May 30, 2013
Those who have a neurological condition called chromesthesia associate certain colors with certain sounds. It’s these people that I think of when I see Mark Fischer’s Aguasonic Acoustics project. Fischer systematically transforms the songs of whales, dolphins and birds into brightly colored, psychedelic art.
The software developer from San Jose, California, gathers the sounds of marine mammals in nearby Monterey Bay using a hydrophone and the chirps of birds in his neighborhood with a digital recorder; he also collects audio of other hard-to-reach species from scientists. Fischer scans the clips for calls that demonstrate a high degree of symmetry. Once he identifies a sound that interests him, he transforms it into a mathematical construct called a wavelet where the frequency of the sound is plotted over time. Fischer adds color to the wavelet—a graph with an x and y axis—using a hue saturation value map—a standard way for computer graphic designers to translate numbers into colors. Then, he uses software he personally wrote to spin the graph into a vibrant mandala.
“The data is still there, but it’s been made into something more compelling to look at,” wrote Wired.
The first animal sound that Fischer turned into visual art was that of a blue whale. “I was spending some time down in Baja California. Someone had posted a note on MARMAM [the Marine Mammal Research and Conservation email list] looking for volunteers for a blue whale population survey out of the University of La Paz, and I volunteered. We spent the next three days in the Sea of Cortez looking for blue whales,” says Fischer. “We never did find a blue whale, but I was able to make recordings. I just got fascinated with the sounds of whales and dolphins.”
Fischer concentrates on whales, dolphins and birds mostly, having found that their calls have the most structure. Humpback whales, in particular, are known to have incredible range. “They make very well defined sounds that have extraordinary shapes in wavelet space,” says the artist. The chirps of insects and frogs, however, make for less engaging visuals. When it comes to a cricket versus a humpback, Fischer adds, it is like comparing “someone who has never played a guitar in their life and a violin virtuoso.”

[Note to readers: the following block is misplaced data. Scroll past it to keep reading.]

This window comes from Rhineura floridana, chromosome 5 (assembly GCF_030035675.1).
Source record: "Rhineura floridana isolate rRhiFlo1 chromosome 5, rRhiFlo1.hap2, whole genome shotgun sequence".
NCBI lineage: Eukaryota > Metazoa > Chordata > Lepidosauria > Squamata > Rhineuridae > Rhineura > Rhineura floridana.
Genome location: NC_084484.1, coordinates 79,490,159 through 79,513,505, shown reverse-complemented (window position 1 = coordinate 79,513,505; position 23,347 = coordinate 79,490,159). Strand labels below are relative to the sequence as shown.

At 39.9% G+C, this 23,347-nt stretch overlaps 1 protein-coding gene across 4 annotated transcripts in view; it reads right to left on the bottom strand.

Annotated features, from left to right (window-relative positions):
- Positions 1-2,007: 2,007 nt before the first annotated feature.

Animal sounds have long been studied using spectrograms—sheets of data on the frequency of noises—but the software designer finds it curious that researchers only look at sounds this one way. Fischer finds wavelets much more compelling. He prints his images in large-scale format, measuring four feet by eight feet, to call attention to this other means of analyzing sound data.
Some researchers argue that little progress has been made in understanding humpback whale songs. But, Fischer says, ”I am concluding that we are looking the wrong way.” The artist hopes that his mandalas will inspire scientists to look at bioacoustics anew. “Maybe something beneficial will happen as a result,” he says.
The Peabody Essex Museum in Salem, Massachusetts, will include a selection of Fischer’s images in “Beyond Human,” an exhibition on artist-animal collaborations on view from October 19, 2013 to June 29, 2014.
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